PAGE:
london air pollution

Mayors of 35 major cities sign pledge to drastically reduce air pollution by 2025

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Mayors from 35 major cities around the world have signed a pledge to deliver clean air for the combined 140 million people that live in their cities.

The C40 Clean Air Cities Declaration, which was signed by London Mayor Sadiq Khan among the signatories, declares that clean air is a “human right” and could encourage tree planting while penalising cars drivers, among other initiatives.

The Declaration was unveiled at the C40 World Mayors Summit in Copenhagen, an event that occurs once every three years and is designed to implement “substantive clean air policies by 2025”.

“Air pollution is a global crisis and, as mayors, it is our fundamental responsibility to protect our citizens from the dangerous health implications associated with breathing dirty air,” Khan said.

According to the World Health Organisation (WHO), 9 in 10 citizens around the world breathe dirty air and seven million people die prematurely each year due to air pollution. Typically, it is the poorest and most vulnerable communities that are most affected by dirty, polluted air.

“This dirty air kills seven million people a year, largely in cities, and contributes to the global climate emergency,” United Nations Secretary-General Antonio Guterres told the C40 summit in Copenhagen.

By signing the pledge, mayors commit to using their power and influence to reduce air pollution and work towards meeting the WHO’s Air Quality Guidelines.

This means cities will continually reduce their local emissions and advocate for reductions in regional emissions, resulting in continuous declines in air pollution levels that move towards the WHO guidelines.

Signatories are obliged to set ambitious pollution reduction targets within two years that meet or exceed national commitments, implement substantive clean air policies by 2025 that address the unique causes of pollution in their cities and publicly report progress on achieving these goals.

“Mayors have a wide array of tools at their disposal for improving air quality, including expanding low- or zero-carbon public transport; creating zero-emissions zones; requiring and promoting cleaner fuels for heating and cooking; enhancing incentives and infrastructure to support walking and cycling, and establishing city-wide air quality monitoring,” C40 Cities said.

The mayors met in the Danish capital - a former Viking village, now a city of wind turbines - days after climate-change protesters took to the streets in countries across the world from Austria to New Zealand, pledging two weeks of peaceful civil disobedience.

Delegates at the summit opening were met on Wednesday by demonstrators from local group Klima Aktion DK, armed with fake binoculars made from toilet rolls.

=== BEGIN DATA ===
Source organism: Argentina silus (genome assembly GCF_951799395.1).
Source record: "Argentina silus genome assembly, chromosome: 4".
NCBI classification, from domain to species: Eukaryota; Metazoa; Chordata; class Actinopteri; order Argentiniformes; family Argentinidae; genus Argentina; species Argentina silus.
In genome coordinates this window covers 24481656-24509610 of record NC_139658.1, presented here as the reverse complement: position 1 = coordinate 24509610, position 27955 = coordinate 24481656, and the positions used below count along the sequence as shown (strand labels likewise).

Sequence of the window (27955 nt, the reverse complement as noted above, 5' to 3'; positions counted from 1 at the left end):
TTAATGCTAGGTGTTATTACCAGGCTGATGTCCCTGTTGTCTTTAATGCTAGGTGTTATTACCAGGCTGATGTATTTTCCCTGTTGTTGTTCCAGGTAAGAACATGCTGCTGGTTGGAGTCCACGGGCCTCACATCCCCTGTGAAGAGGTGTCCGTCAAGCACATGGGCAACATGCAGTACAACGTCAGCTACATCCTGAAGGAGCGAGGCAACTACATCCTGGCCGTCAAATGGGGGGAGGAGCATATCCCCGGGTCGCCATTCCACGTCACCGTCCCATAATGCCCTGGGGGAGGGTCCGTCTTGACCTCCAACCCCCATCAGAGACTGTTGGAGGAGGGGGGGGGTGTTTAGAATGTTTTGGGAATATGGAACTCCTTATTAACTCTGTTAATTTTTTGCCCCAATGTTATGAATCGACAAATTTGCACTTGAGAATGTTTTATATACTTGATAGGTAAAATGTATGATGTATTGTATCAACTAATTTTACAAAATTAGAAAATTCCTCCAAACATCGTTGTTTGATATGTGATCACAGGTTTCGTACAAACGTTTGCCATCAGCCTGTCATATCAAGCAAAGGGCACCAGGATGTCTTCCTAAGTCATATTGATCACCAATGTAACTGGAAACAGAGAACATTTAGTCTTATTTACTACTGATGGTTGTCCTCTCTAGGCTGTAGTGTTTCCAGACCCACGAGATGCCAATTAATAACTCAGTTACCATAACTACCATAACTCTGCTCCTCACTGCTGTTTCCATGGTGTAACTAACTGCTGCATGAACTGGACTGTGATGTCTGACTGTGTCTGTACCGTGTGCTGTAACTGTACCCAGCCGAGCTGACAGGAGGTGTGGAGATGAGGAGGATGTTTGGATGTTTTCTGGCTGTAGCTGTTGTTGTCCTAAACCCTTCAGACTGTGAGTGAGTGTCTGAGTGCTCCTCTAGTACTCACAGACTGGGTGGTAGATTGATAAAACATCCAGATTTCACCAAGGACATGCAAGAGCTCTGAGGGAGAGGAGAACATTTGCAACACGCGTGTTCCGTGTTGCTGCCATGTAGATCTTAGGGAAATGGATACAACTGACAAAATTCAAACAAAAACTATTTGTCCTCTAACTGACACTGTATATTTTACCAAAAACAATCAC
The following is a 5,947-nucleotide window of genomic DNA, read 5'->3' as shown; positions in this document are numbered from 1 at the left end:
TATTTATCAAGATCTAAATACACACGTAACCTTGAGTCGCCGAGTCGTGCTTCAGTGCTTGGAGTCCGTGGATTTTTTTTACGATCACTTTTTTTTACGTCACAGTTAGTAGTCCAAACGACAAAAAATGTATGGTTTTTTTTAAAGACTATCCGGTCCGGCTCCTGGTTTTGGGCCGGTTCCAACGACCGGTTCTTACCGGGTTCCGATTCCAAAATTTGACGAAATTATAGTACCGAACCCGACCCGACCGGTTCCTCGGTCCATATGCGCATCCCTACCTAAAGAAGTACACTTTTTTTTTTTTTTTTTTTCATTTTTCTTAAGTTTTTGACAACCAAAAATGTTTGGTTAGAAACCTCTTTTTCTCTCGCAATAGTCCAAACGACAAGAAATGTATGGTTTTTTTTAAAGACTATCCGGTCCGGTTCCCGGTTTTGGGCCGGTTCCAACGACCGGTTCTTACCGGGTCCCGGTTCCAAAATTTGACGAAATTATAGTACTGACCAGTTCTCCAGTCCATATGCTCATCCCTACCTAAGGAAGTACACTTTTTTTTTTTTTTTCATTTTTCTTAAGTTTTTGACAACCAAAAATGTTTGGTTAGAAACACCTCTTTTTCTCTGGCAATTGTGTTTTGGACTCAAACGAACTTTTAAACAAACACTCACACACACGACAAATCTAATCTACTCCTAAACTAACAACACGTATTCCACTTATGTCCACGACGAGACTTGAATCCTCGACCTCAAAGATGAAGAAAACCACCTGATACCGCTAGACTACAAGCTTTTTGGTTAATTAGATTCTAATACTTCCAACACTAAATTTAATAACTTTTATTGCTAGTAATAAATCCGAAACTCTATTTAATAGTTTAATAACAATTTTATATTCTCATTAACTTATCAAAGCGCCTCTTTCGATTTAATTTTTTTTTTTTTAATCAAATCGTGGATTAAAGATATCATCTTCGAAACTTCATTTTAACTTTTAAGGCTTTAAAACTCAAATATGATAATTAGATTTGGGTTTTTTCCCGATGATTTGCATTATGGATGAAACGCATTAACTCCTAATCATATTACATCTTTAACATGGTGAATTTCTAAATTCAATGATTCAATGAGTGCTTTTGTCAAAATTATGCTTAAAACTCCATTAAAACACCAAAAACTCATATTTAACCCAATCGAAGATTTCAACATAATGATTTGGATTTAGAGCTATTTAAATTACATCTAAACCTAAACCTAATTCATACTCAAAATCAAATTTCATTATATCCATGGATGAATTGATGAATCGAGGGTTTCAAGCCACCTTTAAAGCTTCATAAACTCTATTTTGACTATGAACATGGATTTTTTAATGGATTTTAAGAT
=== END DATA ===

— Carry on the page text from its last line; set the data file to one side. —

“Our message to the C40 Mayors is: The people are watching you! We want to see action!” the group wrote on Facebook.

Cities signing the C40 Clean Air Cities Declaration are:

Amman, Austin, Bengaluru, Barcelona, Berlin, Buenos Aires, Copenhagen, Delhi, Dubai, Durban (eThekwini), Guadalajara, Heidelberg, Houston, Jakarta, Los Angeles, Lima, Lisbon, London, Madrid, Medellin, Mexico City, Milan, Oslo, Paris, Portland, Quezon City, Quito, Rotterdam, Seoul, Stockholm, Sydney, Tel Aviv-Yafo, Tokyo, Warsaw, Washington D.C.

At the summit, the C40 network cited seven award-winning initiatives as examples that have been used to improve air quality:

  • Medellin, Colombia - Colombia’s second city has invested more than $16m to plant almost 9,000 trees to form 30 “green corridors” across the city since 2016. Besides capturing pollution, the plants have helped reduce average temperatures in the city by 2° Celsius and increased biodiversity, providing friendly habitats for animals.
  • Accra, Ghana - Since 2016, Accra has been working with more than 600 informal refuse collectors, who used to dump rubbish that was burned at illegal open-air sites, causing pollution. More waste is now being collected, recycled and disposed of safely.
  • Kolkata, India - Kolkata is planning to have its entire 5,000-strong bus fleet, as well as ferries crossing the Ganges River, run on electricity by 2030. It has bought 80 electric buses and plans to add another 100 next year.
  • London, United Kingdom - London introduced the world’s first Ultra-Low Emission Zone (ULEZ) in 2019, requiring all vehicles passing through the city centre to meet strict emissions standards or pay a fee. Within months, the number of more polluting vehicles fell by a third, as people were pushed to walk, cycle or use public transport.
  • San Francisco, United States - San Francisco’s CleanPowerSF programme allows residents to get their electricity completely or in large part from renewable sources at competitive rates. The city hopes this will help it achieve a goal of reducing greenhouse gas emissions by 40 per cent by 2025.
  • Guangzhou, China - Since 2017, Guangzhou has invested $2.1bn to convert its entire fleet of 11,220 buses to run on electricity and installed some 4,000 charging stations to power them. This has reduced air pollution and noise as well as the city’s transport system operational costs.
  • Seoul, South Korea - Seoul has subsidised the installation of solar panels on balconies and rooftops of one million homes since 2017, as well as city buildings such as schools and parking lots. The city hopes to produce up to 1GW of solar energy - equal to that generated by a nuclear reactor - by 2022.

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